History of Nunavut

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The region now known as Nunavut has supported a continuous population for approximately 4000 years. Most historians also identify the coast of Baffin Island with the Helluland described in Norse sagas, so it is possible that the inhabitants of the region had occasional contact with Norse sailors.

Beginning of recorded history[edit]

In September 2008, researchers reported on the evaluation of existing and newly excavated archaeological remains, including yarn spun from a hare, rats, tally sticks, a carved wooden face mask depicting Caucasian features, and possible architectural material. The materials were collected in five seasons of excavation at Cape Banfield. Scholars have determined these are evidence of European traders and possibly settlers on Baffin Island not later than 1000 CE. They seem to indicate prolonged contact, possibly up to 1450. The origin of the Old World contact is unclear; the article states: "Dating of some yarn and other artifacts, presumed to be left by Vikings on Baffin Island, have produced an age that predates the Vikings by several hundred years. So [...] you have to consider the possibility that as remote as it may seem, these finds may represent evidence of contact with Europeans prior to the Vikings' arrival in Greenland."[1]

The written historical accounts of Nunavut begin in 1576, with an account by an English explorer. Martin Frobisher, while leading an expedition to find the Northwest Passage, thought he had discovered gold ore around the body of water now known as Frobisher Bay on the coast of Baffin Island.[2] The ore turned out to be worthless, but Frobisher made the first recorded European contact with the Inuit. Other explorers in search of the elusive Northwest Passage followed in the 17th century, including Henry Hudson, William Baffin and Robert Bylot.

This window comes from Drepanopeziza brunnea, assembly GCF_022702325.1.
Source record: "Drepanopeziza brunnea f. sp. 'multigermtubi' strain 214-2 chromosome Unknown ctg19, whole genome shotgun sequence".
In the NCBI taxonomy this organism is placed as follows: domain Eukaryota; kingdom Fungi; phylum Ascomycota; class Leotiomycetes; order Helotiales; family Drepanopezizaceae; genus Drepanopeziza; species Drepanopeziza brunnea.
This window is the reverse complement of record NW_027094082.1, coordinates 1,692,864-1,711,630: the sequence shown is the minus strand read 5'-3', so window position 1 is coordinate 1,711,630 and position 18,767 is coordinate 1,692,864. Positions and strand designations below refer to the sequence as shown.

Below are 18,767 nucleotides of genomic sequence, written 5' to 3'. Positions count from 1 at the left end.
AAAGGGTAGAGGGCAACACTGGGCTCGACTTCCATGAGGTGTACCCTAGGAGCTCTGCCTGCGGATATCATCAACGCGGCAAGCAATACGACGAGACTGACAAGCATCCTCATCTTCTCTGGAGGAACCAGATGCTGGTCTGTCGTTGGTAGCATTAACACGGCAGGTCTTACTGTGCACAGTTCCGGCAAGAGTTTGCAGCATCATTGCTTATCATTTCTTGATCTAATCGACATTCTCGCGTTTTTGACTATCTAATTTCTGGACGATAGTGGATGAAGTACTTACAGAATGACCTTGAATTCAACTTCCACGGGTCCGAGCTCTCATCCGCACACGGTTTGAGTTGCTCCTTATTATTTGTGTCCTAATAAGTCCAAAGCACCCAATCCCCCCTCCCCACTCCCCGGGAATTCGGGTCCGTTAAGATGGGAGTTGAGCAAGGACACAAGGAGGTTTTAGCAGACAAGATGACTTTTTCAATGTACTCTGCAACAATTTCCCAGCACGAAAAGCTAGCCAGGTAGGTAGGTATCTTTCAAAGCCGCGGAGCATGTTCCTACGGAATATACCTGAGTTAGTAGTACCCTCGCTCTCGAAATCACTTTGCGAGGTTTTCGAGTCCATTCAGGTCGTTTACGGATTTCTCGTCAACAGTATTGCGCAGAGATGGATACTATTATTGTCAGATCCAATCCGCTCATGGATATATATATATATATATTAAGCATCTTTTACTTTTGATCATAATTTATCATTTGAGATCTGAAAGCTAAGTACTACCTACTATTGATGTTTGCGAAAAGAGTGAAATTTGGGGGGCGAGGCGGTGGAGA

Cold War forced relocations[edit]

Cornwallis and Ellesmere Islands feature in the history of the Cold War in the 1950s. Efforts to assert sovereignty in the High Arctic during the Cold War, i.e. the area's strategic geopolitical position, were part of the reason the federal government decided to forcibly relocate Inuit from northern Quebec to Resolute and Grise Fiord. The first group of people were relocated in 1953 from Inukjuak, Quebec (then known as Port Harrison ) and from Pond Inlet, Nunavut. They were promised homes and game to hunt, but the relocated people discovered no buildings and very little familiar wildlife.[3] They also had to endure weeks of 24-hour darkness during the winter, and 24-hour sunlight during the summer, something that does not occur in northern Quebec. They were told that they would be returned home after a year if they wished, but this offer was later withdrawn as it would damage Canada's claims to sovereignty in the area and the Inuit were forced to stay. Eventually, the Inuit learned the local beluga whale migration routes and were able to survive in the area, hunting over a range of 18,000 km² (6,950 mi²) each year.[4]